Why Is A̶n̶d̶r̶e̶w̶ ̶J̶a̶c̶k̶s̶o̶n̶ Harriet Tubman on the $20 Bill?

The following is an adapted excerpt from Sharon Ann Murphy’s Other People’s Money: How Banking Worked in the Early American Republic.                                                                                                                             

The decision to replace Andrew Jackson with Harriet Tubman on future $20 bills is laced with irony. Born into slavery in Maryland, Tubman was someone’s property, valued in dollars and cents, until she escaped to Philadelphia around 1849. She repeatedly placed her fragile freedom at risk, returning to the South to aid family, friends, and even strangers in escaping their fate as slaves, serving as a vital conductor of the Underground Railroad. As prominent slave historian Joshua Rothman opines, “To put Harriet Tubman on our currency is to refute the very idea that she ought ever to have been property. It is to affirm her position as a free woman and a citizen. And it is to allow her penetrating gaze to remind us every day of our nation’s sins and its promise alike.”

But beyond the rejection of her status as property, the $20 bill had significant meaning for Tubman at two different points in her life. In the 1869 biography of the former slave and abolitionist, Sarah H. Bradford related the story of the time when Tubman feared for the safety of her still-enslaved parents. Needing money for a trip south to save them, “she asked the Lord where she should go for the money” and found herself at the office of a prominent New York abolitionist. Her biographer continued:

When she left the house of her friends to go there, she said, “I’m gwine to Mr.——’s office, an’ I ain’t gwine to lebe there, an’ I ain’t gwine to eat or drink till I git enough money to take me down after the ole people.”

She went into this gentleman’s office.

“What do you want, Harriet?” was the first greeting. “I want some money, sir.”

“You do? How much do you want?”

“I want twenty dollars, sir.”

Twenty dollars? Who told you to come here for twenty dollars?”

“De Lord tole me, sir.”

“Well, I guess the Lord’s mistaken this time.”

“I guess he isn’t, sir. Anyhow I’m gwine to sit here till I git it.”

So she sat down and went to sleep. All the morning and all the afternoon she sat there still, sleeping and rousing up—sometimes finding the office full of gentlemen—sometimes finding herself alone. Many fugitives were passing through New York at that time, and those who came in supposed that she was one of them, tired out and resting. Sometimes she would be roused up with the words, “Come, Harriet, you had better go. There’s no money for you here.” “No, sir. I’m not gwine till I git my twenty dollars.”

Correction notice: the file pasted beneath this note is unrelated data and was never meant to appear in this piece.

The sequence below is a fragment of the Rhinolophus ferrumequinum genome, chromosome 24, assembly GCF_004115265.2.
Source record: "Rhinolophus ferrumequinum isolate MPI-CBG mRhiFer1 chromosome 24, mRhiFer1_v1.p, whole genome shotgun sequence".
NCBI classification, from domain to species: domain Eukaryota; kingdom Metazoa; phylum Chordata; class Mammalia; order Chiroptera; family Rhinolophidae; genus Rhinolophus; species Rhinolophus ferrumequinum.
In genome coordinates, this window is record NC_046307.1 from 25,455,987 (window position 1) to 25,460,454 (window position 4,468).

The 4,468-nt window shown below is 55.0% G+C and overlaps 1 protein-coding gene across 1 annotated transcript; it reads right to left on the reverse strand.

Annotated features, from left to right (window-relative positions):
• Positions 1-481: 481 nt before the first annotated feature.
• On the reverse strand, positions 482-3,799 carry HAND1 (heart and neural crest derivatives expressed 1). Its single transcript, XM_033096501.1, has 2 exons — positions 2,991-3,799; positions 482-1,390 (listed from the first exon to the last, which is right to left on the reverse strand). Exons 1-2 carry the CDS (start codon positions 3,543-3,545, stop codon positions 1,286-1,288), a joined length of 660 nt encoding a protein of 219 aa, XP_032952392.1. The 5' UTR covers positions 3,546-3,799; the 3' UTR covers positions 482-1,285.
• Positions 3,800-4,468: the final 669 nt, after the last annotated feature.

Falling into a deep sleep, she awoke to discover that the people coming into the office had secretly collected $60 for her. She used it “to bring her old parents from the land of bondage. She found that her father was to be tried the next Monday, for helping off slaves; so, as she says, she ‘removed his trial to a higher court,’ and hurried him off to Canada.”

When the Civil War broke out, Tubman continued her heroics, serving as both a nurse and a spy for the Union army while her husband fought in the 8th Infantry. After the war, the federal government repeatedly denied her requests to be compensated either as a war widow or for her own war service. In 1892, she was finally granted the standard widow pension of $8 a month, but her supporters believed that she deserved the full soldier’s pension of $25 a month. Congress finally passed a special bill recognizing her service in 1899, allotting her a pension “on account of special circumstances” of $20 a month until her death in 1913.

Harriet Tubman stubbornly waited to get the $20 to pay for her trip to save her parents. She waited even longer (thirty-four years!) to get her $20 war pension. Apparently, she will have to wait just a little bit longer to be on the $20 bill. While the new designs for all the bills are set to be unveiled in 2020 in honor of the 100th anniversary of Amendment XIX, granting women suffrage, it will take several more years before the new bills will go into circulation. In addition to adding new anti-counterfeiting measures to the bills, the treasury is also trying to make the bills more easily identifiable by the visually impaired—all of which takes time; a treasury spokesperson said it would be impossible to predict just how long. And who knows how a change in presidential administration will affect these decisions of the treasury; perhaps these proposed designs will never see the light of day. Of the suffragists on the back of the proposed redesigned $10 bill, only Alice Paul lived to see women voting. Of the civil rights leaders on the back of the proposed new $5 bill, both Martin Luther King Jr. and Eleanor Roosevelt died in the 1960s at the height of the civil rights movement. But each of these pioneers firmly believed that change eventually would come. Also slated to appear on the redesigned $5 bill is the renowned opera singer Marian Anderson, who confidently proclaimed in her 1956 autobiography, “I have a great belief in the future of my people and my country.”

 

Sharon Ann Murphy is a professor of history at Providence College. She is the author of Investing in Life: Insurance in Antebellum America. Her latest book, Other People’s Money: How Banking Worked in the Early American Republic is available now.